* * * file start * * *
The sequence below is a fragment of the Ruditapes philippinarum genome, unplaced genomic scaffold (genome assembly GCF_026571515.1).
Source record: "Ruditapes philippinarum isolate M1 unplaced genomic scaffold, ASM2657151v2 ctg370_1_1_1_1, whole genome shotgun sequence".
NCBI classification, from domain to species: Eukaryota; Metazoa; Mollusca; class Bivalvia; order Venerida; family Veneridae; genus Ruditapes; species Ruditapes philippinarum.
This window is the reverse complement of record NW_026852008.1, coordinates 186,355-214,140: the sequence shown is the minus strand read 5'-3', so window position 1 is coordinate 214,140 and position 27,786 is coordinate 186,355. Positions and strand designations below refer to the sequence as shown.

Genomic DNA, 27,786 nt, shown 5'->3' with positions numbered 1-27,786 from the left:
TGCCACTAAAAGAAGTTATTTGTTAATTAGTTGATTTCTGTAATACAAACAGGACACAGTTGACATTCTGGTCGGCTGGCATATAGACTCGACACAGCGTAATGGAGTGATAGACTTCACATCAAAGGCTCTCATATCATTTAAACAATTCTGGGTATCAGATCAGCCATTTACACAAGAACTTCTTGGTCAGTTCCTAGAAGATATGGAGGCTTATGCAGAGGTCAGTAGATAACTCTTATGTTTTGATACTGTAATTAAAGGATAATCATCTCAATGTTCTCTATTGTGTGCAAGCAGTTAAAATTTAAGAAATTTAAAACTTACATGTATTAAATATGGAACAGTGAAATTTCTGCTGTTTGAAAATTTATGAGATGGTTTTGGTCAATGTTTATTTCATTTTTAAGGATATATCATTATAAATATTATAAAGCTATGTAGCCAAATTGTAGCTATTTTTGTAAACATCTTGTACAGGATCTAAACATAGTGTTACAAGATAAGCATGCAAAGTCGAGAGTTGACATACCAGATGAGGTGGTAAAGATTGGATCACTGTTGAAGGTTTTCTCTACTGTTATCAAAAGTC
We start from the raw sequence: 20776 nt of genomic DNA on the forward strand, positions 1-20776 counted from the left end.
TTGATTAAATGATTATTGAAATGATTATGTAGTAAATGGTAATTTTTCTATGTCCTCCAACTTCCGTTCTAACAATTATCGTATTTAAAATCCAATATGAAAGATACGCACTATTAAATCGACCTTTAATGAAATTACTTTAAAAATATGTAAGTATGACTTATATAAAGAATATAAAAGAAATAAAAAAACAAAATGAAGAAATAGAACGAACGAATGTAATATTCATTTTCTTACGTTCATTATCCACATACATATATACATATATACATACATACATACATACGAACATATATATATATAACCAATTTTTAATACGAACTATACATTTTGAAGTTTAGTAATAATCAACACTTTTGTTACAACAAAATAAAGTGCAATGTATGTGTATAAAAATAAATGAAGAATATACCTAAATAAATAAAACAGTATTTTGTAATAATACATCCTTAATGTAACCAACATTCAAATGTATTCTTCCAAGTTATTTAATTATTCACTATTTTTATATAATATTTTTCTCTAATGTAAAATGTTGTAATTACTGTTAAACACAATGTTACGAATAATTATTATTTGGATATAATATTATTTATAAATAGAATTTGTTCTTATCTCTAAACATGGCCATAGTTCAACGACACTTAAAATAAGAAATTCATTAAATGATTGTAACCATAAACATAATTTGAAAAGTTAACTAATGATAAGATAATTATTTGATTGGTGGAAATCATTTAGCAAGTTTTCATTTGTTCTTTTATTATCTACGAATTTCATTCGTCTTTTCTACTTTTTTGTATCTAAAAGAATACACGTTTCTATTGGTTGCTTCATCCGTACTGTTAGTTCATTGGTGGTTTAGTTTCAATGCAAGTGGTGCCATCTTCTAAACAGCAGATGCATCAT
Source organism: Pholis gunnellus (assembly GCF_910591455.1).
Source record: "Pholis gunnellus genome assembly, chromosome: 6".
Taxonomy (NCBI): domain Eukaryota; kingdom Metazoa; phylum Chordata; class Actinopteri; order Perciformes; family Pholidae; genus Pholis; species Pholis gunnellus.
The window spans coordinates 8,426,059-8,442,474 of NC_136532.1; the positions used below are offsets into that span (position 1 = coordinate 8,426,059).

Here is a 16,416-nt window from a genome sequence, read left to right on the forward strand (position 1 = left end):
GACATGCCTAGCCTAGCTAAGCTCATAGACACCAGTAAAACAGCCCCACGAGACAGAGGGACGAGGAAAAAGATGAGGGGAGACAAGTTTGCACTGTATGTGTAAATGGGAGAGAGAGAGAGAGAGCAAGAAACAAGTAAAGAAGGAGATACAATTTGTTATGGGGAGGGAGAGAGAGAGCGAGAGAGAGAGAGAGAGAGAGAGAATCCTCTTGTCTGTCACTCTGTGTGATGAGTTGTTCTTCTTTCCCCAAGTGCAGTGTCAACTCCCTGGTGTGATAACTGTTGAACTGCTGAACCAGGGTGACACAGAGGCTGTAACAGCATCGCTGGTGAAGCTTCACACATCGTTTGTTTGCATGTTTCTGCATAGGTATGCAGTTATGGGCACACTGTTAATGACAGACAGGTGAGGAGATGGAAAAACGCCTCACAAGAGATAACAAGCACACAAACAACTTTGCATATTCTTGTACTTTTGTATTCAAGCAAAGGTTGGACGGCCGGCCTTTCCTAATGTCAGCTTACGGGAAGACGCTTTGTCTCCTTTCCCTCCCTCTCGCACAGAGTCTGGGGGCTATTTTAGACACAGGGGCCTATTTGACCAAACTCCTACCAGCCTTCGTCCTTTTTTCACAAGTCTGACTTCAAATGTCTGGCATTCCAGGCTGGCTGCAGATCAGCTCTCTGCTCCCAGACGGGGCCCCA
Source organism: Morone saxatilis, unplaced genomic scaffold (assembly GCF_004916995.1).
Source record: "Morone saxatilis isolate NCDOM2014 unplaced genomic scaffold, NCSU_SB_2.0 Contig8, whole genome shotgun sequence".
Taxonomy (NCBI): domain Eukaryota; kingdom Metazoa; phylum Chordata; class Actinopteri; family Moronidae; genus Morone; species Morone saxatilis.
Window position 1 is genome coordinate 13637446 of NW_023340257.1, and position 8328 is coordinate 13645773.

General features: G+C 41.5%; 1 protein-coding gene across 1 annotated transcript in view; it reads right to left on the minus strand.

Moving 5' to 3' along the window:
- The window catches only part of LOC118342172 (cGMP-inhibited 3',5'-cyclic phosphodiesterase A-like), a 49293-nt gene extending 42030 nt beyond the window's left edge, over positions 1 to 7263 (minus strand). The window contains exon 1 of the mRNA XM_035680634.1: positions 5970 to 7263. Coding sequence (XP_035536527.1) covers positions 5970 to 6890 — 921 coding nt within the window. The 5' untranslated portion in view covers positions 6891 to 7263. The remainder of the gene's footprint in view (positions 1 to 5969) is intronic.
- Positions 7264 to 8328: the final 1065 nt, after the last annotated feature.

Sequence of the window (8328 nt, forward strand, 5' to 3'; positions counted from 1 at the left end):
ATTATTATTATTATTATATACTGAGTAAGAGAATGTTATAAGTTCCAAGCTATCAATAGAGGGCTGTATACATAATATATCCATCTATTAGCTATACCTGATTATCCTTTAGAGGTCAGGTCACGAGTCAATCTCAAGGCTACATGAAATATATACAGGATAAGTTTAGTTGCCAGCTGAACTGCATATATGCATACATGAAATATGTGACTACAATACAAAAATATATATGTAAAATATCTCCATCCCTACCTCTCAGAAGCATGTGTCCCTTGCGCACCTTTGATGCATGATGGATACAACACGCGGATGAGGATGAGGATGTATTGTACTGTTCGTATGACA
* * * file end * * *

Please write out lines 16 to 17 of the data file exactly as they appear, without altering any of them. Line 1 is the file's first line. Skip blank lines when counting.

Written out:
Source record: "Morone saxatilis isolate NCDOM2014 unplaced genomic scaffold, NCSU_SB_2.0 Contig8, whole genome shotgun sequence".
Taxonomy (NCBI): domain Eukaryota; kingdom Metazoa; phylum Chordata; class Actinopteri; family Moronidae; genus Morone; species Morone saxatilis.